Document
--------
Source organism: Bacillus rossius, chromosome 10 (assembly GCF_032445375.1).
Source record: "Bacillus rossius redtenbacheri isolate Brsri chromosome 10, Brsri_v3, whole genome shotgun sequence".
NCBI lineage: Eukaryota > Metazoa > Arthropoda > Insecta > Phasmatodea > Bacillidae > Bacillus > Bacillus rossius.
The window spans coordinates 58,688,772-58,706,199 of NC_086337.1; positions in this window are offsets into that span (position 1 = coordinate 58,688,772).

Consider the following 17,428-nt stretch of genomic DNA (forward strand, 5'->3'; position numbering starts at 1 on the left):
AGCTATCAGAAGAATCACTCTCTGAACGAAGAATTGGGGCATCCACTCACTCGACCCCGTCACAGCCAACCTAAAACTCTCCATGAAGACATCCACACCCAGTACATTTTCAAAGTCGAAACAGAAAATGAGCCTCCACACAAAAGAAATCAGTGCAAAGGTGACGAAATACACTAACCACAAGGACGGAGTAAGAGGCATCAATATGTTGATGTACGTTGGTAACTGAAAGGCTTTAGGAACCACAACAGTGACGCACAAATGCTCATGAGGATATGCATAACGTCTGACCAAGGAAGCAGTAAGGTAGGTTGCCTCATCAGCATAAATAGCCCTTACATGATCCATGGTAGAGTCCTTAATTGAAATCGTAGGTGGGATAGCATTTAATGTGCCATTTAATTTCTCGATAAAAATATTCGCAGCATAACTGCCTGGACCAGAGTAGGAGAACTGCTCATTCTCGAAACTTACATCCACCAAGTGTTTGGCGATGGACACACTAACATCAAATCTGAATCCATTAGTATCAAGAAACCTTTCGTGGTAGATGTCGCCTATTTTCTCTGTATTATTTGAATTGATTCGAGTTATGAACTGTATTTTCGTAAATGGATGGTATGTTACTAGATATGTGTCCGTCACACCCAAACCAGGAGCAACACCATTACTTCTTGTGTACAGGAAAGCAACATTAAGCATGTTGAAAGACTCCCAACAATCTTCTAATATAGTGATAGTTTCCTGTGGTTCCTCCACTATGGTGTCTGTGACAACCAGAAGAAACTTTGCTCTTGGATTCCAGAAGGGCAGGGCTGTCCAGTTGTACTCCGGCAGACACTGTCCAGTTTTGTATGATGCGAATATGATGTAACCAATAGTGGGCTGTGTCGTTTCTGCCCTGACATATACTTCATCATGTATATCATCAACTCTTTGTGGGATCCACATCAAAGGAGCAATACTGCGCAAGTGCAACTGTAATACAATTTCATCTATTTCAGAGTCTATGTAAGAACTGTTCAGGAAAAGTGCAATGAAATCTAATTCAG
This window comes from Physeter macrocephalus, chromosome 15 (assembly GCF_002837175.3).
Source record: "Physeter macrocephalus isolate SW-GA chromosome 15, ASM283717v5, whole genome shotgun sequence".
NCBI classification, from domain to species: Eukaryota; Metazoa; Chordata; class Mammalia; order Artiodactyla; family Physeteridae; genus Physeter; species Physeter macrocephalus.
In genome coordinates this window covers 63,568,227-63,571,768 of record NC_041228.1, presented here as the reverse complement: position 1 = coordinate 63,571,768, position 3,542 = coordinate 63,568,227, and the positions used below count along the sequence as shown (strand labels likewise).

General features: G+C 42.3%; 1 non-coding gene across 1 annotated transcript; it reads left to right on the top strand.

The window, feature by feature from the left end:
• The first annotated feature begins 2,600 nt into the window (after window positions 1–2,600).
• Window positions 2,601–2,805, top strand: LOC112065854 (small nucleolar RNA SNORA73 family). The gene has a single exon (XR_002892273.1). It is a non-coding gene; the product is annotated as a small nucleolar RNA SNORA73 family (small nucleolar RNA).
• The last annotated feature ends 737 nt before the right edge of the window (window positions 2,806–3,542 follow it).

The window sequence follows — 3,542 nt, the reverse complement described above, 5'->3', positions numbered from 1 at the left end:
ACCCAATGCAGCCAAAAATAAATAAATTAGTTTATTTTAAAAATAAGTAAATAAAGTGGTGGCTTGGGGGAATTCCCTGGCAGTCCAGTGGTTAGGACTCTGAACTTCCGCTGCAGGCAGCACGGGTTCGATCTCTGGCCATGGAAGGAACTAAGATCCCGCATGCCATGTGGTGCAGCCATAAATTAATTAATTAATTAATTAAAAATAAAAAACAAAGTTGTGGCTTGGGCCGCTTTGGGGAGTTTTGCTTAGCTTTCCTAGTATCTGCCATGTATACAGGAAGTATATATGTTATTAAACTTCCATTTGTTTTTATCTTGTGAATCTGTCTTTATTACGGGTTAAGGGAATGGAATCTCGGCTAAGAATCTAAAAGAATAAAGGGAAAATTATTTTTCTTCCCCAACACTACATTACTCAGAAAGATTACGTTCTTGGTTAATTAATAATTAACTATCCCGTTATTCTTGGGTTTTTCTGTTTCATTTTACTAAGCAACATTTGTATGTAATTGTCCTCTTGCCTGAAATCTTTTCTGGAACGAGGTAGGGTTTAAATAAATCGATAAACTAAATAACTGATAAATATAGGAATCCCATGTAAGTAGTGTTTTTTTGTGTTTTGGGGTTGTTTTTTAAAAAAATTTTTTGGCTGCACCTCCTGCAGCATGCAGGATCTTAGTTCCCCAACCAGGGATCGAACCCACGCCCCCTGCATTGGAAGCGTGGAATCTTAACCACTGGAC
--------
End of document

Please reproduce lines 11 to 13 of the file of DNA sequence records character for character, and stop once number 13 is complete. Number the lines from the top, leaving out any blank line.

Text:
General features: G+C 42.3%; 1 non-coding gene across 1 annotated transcript; it reads left to right on the top strand.

The window, feature by feature from the left end:
• The first annotated feature begins 2,600 nt into the window (after window positions 1–2,600).